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(Jamii Freston/ The Signpost) Trichotillomania affects people, causing them the impulse to pull out their hair.

“My fingers are screaming to tear at my hair right now,” said YouTube vlogger Rebecca Brown as she sits down in front of her camera at 3 a.m. in the U.K. to keep herself from making the bald patches on her head larger.

Trichotillomania is a disease that can be diagnosed if a person begins to notice bald spots from pulling out hair, if they get satisfaction from pulling out hair or if they become anxious and, in response, pull out hair.

The onset of trichotillomania can range from childhood into adulthood. With onset in children, both girls and boys have the same likelihood of developing trichotillomania. As adults, women are more likely to contract this mental disorder.

“I think whenever you are getting too stressed and need help, you should seek help,” said Jori Burmester, freshman and criminal justice major. “You can’t keep holding it in. I think people need to understand that a lot of people have mental illnesses, and they can’t keep up with everyone else, and people need to be friendly.”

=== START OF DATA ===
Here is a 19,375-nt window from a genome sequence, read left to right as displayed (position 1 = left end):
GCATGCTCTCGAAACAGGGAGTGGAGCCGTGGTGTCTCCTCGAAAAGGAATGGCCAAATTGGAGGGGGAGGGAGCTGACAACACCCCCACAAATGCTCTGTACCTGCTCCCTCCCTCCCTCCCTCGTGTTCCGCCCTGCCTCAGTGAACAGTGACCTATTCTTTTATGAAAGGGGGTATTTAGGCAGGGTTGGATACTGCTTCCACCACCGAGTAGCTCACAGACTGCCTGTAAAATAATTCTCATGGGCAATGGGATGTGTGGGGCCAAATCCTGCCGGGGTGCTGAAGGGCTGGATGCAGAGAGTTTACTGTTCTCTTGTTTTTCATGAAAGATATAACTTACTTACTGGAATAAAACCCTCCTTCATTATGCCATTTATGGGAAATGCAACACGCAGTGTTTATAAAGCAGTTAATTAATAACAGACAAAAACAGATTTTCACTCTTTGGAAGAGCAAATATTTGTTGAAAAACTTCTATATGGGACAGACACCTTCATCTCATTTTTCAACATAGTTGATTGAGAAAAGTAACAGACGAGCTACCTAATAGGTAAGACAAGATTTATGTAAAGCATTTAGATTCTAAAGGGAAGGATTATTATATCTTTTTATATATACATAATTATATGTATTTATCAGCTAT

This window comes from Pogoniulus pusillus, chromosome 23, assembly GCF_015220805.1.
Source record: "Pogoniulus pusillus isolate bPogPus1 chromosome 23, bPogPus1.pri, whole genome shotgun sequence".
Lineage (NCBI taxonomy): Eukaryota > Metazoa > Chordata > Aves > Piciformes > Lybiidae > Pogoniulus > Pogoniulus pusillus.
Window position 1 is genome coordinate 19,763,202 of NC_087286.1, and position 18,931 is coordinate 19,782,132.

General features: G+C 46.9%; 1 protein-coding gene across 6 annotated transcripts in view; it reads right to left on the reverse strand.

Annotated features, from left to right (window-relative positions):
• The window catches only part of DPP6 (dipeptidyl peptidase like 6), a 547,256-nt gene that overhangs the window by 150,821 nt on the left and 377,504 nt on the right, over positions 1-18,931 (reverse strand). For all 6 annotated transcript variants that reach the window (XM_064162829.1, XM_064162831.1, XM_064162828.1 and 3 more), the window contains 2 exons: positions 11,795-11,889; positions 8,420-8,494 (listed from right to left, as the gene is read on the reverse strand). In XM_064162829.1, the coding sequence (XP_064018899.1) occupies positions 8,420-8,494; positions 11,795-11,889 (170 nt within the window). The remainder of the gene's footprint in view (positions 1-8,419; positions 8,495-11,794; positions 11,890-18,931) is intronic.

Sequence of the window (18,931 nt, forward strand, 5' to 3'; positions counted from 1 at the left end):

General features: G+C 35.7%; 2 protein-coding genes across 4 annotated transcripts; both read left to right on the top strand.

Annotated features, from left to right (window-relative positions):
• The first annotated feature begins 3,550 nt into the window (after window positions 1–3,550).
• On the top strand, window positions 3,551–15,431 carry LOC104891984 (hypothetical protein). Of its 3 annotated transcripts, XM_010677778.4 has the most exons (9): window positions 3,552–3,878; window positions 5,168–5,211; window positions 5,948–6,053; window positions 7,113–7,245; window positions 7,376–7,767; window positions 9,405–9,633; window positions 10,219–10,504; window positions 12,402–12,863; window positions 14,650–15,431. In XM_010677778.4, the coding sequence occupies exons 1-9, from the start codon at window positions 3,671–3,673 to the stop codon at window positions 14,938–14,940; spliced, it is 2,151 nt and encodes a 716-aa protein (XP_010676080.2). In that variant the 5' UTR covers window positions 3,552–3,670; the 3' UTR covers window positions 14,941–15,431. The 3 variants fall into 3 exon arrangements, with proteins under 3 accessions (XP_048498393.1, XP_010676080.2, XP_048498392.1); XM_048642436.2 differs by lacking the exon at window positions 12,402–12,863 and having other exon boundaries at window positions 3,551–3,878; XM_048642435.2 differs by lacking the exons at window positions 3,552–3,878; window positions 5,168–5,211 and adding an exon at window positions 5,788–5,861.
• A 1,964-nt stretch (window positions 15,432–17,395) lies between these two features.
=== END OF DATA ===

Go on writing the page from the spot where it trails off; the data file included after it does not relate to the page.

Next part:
According to the international OCD foundation, trichotillomania doesn’t fall under mood disorder but falls under the category of impulsive control disorders.

Researchers believe that trichotillomania is increased due to biological and genetic factors.

People with this disease tend to pull hair from their eyebrows, scalp, eyelashes and beards. Hair pulling can happen at any time, but the most common time is when the person is sitting idle while watching TV, lying in bed, reading or even while at a stop light.

“Sometimes, mental disorders you can’t help, and it’s just something that people themselves have to deal with, even if it’s unwillingly,” said Jenna Whitney, freshman and forensics major. “If somebody has a mental disorder, I don’t think somebody else should say that you can help it because a lot of the times you can’t.”

When pulling hair, a person can feel ashamed and embarrassed about their actions. They may create severe bald spots, causing them the need to cover up using hats, wigs and hair pieces.

People who pull their hair may wonder if they are doing so because of a skin condition, and the best way to find out if this is the reason or not is seeing a dermatologist. If there is no reason for a person to be pulling hair, it is then suggested that they seek out treatment.

Treatment for trichotillomania consists of medication, learning about the disease itself and behavioral therapy.

Behavioral therapy helps the patient be more aware of what they are doing and the actions they can take to prevent it.

“It is not in their head. It is an actual thing, and there are others who have to deal with the same thing. There are people out there who can help,” said Ashtyn Nebeker, freshman and zoology major.

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